EEAS — EU AMBASSADORS MEET TODAY ON NORTH KOREA, MINISTERS THURSDAY: The EU’s political and security committee meets today to discuss sanctions against North Korea. German Chancellor Angela Merkel Monday threw her weight behind calls for stricter coordinated sanctions. Foreign ministers are gathering for an informal meeting in Estonia Thursday. EU foreign affairs chief Federica Mogherini told the Bled Strategic Forum in Slovenia that North Korea “will be at the top of our agenda.”

Fighting words: North Korean dictator Kim Jong Un is “begging for war,” U.S. Ambassador to the United Nations Nikki Haley said Monday at an emergency meeting of the U.N. Security Council.

Don’t jump to conclusions: Speaking to defense specialist outfit Jane’s by IHS Markit, nuclear engineer Robert Kelley, a former director of the IAEA and Los Alamos National Laboratory, urged caution about North Korea’s current capabilities: Pyongyang’s “obsessive containment of nuclear debris is a sign that it is anxious to hide its true progress from the West, completely at odds with releasing photos of supposed devices.”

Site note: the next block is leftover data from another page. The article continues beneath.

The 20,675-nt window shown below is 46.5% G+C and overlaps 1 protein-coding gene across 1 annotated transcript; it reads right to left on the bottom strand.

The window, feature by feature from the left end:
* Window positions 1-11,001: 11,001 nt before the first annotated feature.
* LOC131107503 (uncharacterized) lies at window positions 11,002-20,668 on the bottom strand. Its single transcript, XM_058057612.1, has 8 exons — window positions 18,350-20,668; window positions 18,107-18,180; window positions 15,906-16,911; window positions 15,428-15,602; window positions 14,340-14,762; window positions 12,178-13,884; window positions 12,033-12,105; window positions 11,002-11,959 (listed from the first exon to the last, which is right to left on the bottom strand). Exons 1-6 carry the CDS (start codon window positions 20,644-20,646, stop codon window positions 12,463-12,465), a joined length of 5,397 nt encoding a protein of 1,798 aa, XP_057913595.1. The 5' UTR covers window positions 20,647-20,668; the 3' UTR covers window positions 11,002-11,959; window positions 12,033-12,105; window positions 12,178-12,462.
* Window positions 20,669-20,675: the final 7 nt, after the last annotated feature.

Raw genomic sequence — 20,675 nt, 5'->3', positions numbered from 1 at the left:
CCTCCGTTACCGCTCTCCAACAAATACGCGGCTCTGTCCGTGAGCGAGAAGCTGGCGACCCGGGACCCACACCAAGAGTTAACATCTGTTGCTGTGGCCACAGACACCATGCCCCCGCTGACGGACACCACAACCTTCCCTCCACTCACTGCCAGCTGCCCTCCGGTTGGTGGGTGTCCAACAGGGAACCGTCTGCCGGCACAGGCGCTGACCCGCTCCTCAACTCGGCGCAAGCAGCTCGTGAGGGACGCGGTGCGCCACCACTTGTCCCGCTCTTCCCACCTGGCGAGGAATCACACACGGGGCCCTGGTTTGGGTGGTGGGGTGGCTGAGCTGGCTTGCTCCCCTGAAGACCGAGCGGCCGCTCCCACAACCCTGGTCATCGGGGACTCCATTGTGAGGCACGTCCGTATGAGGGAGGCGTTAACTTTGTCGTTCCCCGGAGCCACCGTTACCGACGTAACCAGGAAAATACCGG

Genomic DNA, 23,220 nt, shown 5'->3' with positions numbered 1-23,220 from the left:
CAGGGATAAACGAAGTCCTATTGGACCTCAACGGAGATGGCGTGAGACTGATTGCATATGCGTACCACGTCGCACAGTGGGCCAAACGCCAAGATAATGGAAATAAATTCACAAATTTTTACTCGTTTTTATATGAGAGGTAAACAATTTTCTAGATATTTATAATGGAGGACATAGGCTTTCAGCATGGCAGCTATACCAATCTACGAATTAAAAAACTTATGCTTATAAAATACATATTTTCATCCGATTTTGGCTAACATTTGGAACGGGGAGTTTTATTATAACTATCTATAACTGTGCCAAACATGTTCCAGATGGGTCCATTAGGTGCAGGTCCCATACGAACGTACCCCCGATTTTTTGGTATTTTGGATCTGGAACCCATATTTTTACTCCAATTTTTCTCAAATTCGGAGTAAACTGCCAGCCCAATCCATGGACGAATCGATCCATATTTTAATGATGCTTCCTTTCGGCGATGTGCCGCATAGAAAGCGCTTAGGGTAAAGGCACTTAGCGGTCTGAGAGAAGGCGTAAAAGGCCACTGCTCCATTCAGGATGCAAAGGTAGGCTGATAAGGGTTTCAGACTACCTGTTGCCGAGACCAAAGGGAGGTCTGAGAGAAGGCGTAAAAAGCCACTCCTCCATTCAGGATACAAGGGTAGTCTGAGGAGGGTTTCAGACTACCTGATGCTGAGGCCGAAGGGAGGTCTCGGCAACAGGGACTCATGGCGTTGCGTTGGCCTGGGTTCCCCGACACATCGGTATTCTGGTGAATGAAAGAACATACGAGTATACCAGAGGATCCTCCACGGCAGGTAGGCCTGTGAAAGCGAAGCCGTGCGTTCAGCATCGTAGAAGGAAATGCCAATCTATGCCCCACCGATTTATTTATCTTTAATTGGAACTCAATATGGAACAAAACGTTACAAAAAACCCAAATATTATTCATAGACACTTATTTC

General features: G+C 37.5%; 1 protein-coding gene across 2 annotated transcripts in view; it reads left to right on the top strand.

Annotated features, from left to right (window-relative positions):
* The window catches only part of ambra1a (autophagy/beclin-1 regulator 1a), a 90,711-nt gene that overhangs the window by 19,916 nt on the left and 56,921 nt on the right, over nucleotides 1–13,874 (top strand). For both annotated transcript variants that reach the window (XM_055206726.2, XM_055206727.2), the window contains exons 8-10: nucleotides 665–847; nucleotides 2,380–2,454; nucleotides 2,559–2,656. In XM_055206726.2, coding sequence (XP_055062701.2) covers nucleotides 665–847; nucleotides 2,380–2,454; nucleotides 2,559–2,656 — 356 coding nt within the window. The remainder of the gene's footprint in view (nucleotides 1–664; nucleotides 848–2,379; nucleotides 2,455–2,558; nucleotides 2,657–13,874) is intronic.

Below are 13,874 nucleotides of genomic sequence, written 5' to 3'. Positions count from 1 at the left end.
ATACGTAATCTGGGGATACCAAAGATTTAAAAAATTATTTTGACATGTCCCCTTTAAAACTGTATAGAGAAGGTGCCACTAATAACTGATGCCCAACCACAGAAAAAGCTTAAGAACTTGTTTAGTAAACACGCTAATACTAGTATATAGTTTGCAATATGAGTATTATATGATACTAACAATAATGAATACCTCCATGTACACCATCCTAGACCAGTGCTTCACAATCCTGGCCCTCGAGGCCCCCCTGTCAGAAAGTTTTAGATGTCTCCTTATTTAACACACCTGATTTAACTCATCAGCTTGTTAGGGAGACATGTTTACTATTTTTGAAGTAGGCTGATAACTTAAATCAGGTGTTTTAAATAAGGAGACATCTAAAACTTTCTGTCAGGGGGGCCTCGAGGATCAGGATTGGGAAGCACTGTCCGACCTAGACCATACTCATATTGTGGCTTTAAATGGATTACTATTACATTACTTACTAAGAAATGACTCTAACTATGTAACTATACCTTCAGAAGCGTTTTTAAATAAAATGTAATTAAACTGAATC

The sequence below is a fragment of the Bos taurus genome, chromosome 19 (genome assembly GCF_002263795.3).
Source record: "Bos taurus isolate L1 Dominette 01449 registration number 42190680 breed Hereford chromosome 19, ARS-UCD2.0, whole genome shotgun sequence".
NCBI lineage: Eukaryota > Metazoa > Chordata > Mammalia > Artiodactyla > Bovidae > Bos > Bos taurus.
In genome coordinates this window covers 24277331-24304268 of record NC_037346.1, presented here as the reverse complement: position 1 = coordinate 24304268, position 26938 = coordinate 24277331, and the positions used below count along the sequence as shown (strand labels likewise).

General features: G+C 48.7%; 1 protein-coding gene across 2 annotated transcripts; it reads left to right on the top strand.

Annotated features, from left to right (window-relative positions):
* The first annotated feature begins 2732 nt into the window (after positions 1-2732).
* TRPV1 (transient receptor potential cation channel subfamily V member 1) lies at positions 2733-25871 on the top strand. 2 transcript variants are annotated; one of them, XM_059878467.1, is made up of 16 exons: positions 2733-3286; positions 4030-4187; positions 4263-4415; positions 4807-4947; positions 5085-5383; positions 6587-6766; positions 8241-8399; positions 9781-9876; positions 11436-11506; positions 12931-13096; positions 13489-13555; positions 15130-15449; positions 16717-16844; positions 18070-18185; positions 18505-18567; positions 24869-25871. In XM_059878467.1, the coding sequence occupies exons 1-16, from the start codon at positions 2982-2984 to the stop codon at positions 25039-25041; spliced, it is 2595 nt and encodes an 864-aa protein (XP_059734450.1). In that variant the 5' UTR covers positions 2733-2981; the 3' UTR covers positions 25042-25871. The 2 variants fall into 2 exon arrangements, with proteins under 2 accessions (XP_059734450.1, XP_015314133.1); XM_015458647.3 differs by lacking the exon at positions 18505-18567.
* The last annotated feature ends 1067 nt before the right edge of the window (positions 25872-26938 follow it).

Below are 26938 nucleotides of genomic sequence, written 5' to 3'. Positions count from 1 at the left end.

EUROZONE — MOSCOVICI LAYS OUT HIS PRIORITIES: European Commissioner for Economic and Financial Affairs, Taxation and Customs Pierre Moscovici published a speech (delivered at the Ambrosetti Forum on Saturday) on his personal website laying out his top three priorities for reforming the eurozone. “I am convinced that the euro area will only have a truly bright future if we address three burning political issues: the lack of democracy in its decision-making structures; the need to ensure that a future European Monetary Fund is successfully built on democratic principles; and the economic and social divergences creating a dangerous political divide between countries.”

Greek discussions: Moscovici will today meet Euclid Tsakalotos, Greek finance minister.

COMMISSION — THYSSEN TO MEET FRENCH PM: Marianne Thyssen, European commissioner for employment and social affairs, is in Paris today to discuss controversial updates to the Posted Workers Directive with French Prime Minister Edouard Philippe and Labor Minister Muriel Pénicaud.